If an official “truth commission” is off the table, another option might be an informal citizens’ commission of prominent figures to catalog the record, notes Susan Stokes, a political-science professor and the director of the Chicago Center on Democracy at the University of Chicago. Although such a commission would not have investigative power, it could pull together the continuing flow of revelations into one revealing document, she says. “There’s a lot we don’t know yet, and we are learning more every day,” she told me. “But there is a lot we do know. A broad-ranging report, written by people who are private individuals and widely admired and weighty and bipartisan … to say, ‘Here is what happened,’ that is something that may attract a fair amount of interest.”

In the meantime, the most likely venue for a comprehensive debate over Trump’s use, and abuse, of executive power might come through sweeping legislation, called the Protecting Our Democracy Act, that House Intelligence Committee Chairman Adam Schiff (one of the members whose records the Justice Department targeted) introduced in the previous Congress. The bill, which he’s expected to reintroduce shortly, looks to plug a series of holes that Trump exploited (or expanded) in ethics laws. Through 12 titles, it seeks to address abuses of presidential pardon power; bar payments from foreign governments to a president or his business interests; strengthen Congress’s ability to enforce subpoenas against the executive branch; record a president’s contacts with the Justice Department; protect the independence of departmental inspectors general; and extend the statute of limitations for postpresidential prosecution of misdeeds while in office, among other things.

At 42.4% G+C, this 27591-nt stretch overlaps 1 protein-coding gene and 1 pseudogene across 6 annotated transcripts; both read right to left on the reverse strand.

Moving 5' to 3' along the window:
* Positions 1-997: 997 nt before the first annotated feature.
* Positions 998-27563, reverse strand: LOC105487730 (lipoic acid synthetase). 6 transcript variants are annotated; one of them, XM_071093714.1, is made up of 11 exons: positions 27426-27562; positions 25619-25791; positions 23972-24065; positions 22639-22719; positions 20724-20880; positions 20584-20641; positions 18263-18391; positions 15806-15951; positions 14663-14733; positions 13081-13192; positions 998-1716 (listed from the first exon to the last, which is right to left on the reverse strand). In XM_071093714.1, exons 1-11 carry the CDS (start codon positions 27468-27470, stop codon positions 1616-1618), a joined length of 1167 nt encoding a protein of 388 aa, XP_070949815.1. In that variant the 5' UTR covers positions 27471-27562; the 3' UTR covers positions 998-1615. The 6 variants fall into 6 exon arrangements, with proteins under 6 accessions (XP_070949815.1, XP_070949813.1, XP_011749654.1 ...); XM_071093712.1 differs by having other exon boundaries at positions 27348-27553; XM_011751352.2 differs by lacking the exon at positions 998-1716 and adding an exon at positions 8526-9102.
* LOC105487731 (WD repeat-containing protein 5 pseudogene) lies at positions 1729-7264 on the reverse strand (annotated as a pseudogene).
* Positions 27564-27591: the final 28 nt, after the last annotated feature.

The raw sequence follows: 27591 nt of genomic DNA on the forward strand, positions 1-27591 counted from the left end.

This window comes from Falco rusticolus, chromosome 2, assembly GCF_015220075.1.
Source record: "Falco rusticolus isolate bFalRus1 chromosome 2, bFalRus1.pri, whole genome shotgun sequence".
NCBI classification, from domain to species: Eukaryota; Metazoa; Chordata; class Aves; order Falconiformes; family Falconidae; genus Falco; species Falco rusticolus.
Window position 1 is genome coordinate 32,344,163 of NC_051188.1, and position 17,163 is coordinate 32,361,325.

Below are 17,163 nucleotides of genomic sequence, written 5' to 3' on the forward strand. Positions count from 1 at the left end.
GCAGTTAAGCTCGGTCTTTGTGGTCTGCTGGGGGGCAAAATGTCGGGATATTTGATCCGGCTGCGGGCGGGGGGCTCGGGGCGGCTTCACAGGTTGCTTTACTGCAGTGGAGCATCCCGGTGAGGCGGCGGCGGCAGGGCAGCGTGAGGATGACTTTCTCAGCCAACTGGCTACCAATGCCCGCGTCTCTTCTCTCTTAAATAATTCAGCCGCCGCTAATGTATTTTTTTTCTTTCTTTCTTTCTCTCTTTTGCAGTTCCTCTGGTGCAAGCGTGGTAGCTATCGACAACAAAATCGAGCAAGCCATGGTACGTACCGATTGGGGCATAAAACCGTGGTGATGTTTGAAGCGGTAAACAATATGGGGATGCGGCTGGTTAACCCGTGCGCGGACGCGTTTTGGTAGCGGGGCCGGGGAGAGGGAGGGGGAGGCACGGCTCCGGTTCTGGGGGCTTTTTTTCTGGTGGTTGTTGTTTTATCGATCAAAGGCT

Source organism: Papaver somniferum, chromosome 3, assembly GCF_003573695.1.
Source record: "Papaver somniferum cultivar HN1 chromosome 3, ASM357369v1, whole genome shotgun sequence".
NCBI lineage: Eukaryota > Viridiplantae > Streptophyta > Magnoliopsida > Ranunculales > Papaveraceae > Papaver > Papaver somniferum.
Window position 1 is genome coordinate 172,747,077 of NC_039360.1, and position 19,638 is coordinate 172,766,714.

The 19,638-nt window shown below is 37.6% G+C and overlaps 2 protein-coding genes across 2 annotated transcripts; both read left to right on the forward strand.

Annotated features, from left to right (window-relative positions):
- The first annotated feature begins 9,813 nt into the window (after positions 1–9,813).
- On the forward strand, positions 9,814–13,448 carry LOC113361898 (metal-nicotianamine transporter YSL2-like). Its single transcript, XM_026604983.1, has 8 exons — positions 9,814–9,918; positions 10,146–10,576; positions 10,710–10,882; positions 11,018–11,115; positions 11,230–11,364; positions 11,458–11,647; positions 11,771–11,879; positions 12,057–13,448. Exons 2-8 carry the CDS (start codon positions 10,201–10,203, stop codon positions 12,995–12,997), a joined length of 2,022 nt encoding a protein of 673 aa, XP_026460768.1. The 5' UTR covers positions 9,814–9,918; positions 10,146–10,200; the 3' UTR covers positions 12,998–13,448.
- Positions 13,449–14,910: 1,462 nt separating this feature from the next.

Although Trump “no longer sits in the White House, we cannot ignore or simply move past those abuses without addressing the vulnerabilities in the system that he exploited,” Schiff said in an emailed statement yesterday. “And that means enacting many of the guardrails we thought were sacrosanct into law. The failure to do so would leave the justice system once again prey to an unscrupulous executive.”

The legislation is a panoramic attempt to respond to the many ways Trump shredded constraints on the exercise of presidential authority. But, by definition, it can respond only to the actions that are known. The big lesson of the DOJ-surveillance revelations is that more questionable Trump behaviors we don’t know about almost certainly exist—that, as former Defense Secretary Donald Rumsfeld once put it, there are “known unknowns” about how Trump utilized power. Creating a more complete record of those abuses would be the first step toward preventing their recurrence.